Somebody get Colin Kaepernick some Skittles.
So for his next touchdown celebration, he can chew them before Kaepernicking. Or pour them on the end zone turf in Seattle and stomp on them while kissing his biceps. You know, a "shout out" to Seahawks running back Marshawn Lynch.
Call it what you want, but such an antic would let you know Kaepernick is in that against-all-odds mode. It's his preferred way to gloat after being bombarded with doubt. And you want him with that mindset because that's what gets him to another gear.
To beat Seattle in Sunday's NFC Championship game, another gear will be required.
He was in that mindset when the 49ers put the host Carolina Panthers in their place. He let you know when he scored and mimicked the celebration of Cam Newton, who was drafted 35 spots ahead of Kaepernick. You know he planned all along to pull that off. Which means he planned to score a touchdown. Which means he really wanted to score.
And when Kap really wants to do something, he has shown a propensity for getting it done.
It's no coincidence that he turned his play around so drastically after playing so poorly in the early stages Sunday. It's like he could hear you starting to doubt him again. Like he was getting negative tweets uploaded to his armband. Or maybe it was the constant trash talking of the Carolina defenders.
"I'm not going to just let them say anything they want to me. So if you want to say things to me, I am going to respond," Kaepernick said Sunday.
Whatever the reason, the way he came alive -- the way his throws started featuring such zip and accuracy, the way his focus sharpened and decision-making improved -- you got the feeling he wanted to shut some people up. Better yet, waterboard his critics in their own Haterade.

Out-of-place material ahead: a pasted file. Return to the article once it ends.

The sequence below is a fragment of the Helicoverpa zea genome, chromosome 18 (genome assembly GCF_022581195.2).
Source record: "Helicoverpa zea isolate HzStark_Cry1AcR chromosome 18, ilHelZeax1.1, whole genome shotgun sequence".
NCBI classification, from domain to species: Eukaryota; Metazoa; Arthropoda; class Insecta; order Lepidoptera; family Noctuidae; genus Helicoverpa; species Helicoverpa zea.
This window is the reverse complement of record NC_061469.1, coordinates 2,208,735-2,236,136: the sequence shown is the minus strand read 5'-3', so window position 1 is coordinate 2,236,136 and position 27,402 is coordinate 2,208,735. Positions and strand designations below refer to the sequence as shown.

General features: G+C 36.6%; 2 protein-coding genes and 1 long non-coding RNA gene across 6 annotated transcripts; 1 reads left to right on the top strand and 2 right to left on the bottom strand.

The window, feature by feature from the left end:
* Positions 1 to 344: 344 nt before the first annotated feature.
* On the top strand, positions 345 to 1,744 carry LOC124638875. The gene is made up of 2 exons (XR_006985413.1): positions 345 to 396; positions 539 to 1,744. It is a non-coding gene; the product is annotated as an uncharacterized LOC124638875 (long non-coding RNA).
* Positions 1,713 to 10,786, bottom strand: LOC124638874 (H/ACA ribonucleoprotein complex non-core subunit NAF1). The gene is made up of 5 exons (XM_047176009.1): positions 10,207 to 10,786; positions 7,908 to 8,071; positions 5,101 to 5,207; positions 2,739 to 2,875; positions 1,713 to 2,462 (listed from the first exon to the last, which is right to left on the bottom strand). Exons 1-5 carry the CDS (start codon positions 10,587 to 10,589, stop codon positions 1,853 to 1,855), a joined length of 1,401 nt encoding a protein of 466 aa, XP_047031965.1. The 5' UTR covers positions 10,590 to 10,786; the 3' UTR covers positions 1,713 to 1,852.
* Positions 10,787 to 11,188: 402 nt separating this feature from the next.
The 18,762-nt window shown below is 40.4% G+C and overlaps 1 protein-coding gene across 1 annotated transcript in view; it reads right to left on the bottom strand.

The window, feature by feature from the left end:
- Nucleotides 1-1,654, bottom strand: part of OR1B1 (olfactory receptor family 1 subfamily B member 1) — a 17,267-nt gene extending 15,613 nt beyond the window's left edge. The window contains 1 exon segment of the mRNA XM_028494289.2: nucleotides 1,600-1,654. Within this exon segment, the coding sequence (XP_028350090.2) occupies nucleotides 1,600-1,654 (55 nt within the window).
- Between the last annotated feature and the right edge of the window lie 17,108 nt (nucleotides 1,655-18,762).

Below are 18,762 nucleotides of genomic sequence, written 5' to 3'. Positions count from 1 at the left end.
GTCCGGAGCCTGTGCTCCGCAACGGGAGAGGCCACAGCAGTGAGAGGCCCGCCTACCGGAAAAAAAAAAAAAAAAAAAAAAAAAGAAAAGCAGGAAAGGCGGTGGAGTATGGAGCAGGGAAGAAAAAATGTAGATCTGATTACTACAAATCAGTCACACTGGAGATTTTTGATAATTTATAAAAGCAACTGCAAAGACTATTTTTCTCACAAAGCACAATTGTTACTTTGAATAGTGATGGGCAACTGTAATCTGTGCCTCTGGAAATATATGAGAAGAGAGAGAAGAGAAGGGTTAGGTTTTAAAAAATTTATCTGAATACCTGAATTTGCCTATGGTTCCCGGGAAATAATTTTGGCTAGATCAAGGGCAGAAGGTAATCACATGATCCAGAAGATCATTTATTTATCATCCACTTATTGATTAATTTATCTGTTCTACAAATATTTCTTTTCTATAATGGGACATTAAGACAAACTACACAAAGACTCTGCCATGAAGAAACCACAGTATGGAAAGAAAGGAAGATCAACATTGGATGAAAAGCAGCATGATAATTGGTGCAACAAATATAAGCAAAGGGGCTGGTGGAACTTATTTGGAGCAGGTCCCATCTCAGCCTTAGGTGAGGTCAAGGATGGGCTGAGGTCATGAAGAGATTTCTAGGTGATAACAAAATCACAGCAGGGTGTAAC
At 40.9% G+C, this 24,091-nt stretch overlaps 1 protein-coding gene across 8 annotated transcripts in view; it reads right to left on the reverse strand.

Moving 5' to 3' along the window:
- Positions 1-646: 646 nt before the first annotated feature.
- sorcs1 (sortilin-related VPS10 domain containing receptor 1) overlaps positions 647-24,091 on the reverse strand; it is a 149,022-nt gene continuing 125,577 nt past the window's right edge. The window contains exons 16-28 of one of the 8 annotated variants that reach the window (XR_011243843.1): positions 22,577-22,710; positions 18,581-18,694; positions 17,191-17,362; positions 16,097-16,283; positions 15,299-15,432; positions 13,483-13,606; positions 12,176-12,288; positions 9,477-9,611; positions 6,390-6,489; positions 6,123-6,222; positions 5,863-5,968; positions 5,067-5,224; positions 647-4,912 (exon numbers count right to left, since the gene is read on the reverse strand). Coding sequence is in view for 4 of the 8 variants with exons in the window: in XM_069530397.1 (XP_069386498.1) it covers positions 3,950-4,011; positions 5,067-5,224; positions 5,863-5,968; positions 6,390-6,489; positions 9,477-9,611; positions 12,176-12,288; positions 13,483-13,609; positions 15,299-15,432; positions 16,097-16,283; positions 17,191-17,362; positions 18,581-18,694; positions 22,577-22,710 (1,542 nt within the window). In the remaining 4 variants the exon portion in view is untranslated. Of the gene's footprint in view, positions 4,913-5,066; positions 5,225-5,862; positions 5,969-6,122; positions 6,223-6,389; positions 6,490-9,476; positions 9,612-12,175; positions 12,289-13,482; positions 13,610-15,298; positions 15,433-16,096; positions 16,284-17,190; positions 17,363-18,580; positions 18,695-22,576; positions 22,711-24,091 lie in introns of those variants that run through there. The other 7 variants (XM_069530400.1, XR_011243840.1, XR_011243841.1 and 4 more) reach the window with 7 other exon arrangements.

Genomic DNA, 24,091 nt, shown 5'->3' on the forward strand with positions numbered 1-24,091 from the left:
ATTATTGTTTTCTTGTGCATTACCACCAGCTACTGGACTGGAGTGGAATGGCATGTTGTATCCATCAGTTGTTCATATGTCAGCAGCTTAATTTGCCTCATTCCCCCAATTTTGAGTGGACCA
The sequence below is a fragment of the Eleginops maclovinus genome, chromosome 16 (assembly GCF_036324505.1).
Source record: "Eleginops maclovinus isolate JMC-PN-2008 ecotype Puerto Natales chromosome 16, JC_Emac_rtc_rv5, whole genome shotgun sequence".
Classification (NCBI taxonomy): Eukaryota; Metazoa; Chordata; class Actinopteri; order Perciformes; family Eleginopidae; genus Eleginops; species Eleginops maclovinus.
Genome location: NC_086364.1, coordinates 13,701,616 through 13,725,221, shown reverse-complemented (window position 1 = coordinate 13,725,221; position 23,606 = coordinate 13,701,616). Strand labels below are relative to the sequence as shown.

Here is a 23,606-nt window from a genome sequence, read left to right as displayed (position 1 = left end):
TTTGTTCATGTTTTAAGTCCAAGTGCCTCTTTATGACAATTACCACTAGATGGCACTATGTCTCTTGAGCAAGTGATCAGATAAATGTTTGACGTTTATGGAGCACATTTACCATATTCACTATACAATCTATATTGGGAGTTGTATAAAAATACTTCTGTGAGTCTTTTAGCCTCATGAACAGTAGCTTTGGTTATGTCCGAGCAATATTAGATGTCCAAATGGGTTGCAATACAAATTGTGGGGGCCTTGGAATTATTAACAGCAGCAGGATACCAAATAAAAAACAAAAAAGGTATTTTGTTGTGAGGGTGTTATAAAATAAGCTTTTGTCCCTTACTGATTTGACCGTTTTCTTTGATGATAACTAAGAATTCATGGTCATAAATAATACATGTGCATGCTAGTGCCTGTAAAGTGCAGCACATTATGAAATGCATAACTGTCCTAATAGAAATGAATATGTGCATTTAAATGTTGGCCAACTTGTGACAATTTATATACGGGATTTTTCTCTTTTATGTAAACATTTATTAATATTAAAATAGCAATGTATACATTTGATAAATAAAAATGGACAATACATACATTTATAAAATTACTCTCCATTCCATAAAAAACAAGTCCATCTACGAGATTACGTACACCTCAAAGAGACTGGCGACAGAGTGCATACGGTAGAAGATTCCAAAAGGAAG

You could argue Kaepernick, if he is indeed more than hype, shouldn't need such a temperament to produce. At the very least, he shouldn't need outside influence to get him into whatever mindset he needs to be most effective every game. Such would be valid criticisms and underscores his inexperience as a quarterback. But that's an issue for another day.
For now, what matters is that he gets in that zone. Because when he is, he's a handful. When he is, he outshines the likes of Aaron Rodgers, Matt Ryan and Newton -- on the road, on the big stage.
The 49ers are going to need Kaepernick to play the game of his life, which is more likely when he plays with a California redwood on his shoulder. When he's in that mode, he can lift the entire offense and thereby the team.
Motivation shouldn't be hard for Kaepernick. The last time he played at Seattle, he led the 49ers to an ugly 29-3 loss and had a passer rating of 20.1. In two career road games against Seattle, Kaepernick has completed 50 percent of his passes, thrown for one touchdown and four interceptions. In every other road game he has played in his career (including playoffs), he has completed 58 percent of his passes with 21 touchdowns and five interceptions. He has seven rushing touchdowns in 19 road games, but he has yet to rush for a score against Seattle.
The Seahawks defensive linemen get the push to consistently pressure Kaepernick in the pocket. Their linebackers have the speed to keep him from running wild when he scrambles. Their secondary is so good at man-to-man coverage, it scarcely leaves an open man for Kaepernick to easily spot and connect.
So the 49ers' third-year quarterback is going to have to take his pocket presence to another level. He's going to have to pick the perfect times and angles to scramble, and run like danger is chasing him. He's going to have to repeatedly throw to covered receivers and hit his spots with accuracy, And when he fails to do either of those, he's going to have to brush it off with enough defiance to assure himself and his teammates they aren't headed for another debacle.
Kaepernick plays best when he has an APB to send to the world. If the 49ers are to conquer their Seattle demons and get back to the Super Bowl, Kaepernick needs to send that message emphatically. Get that man some Skittles.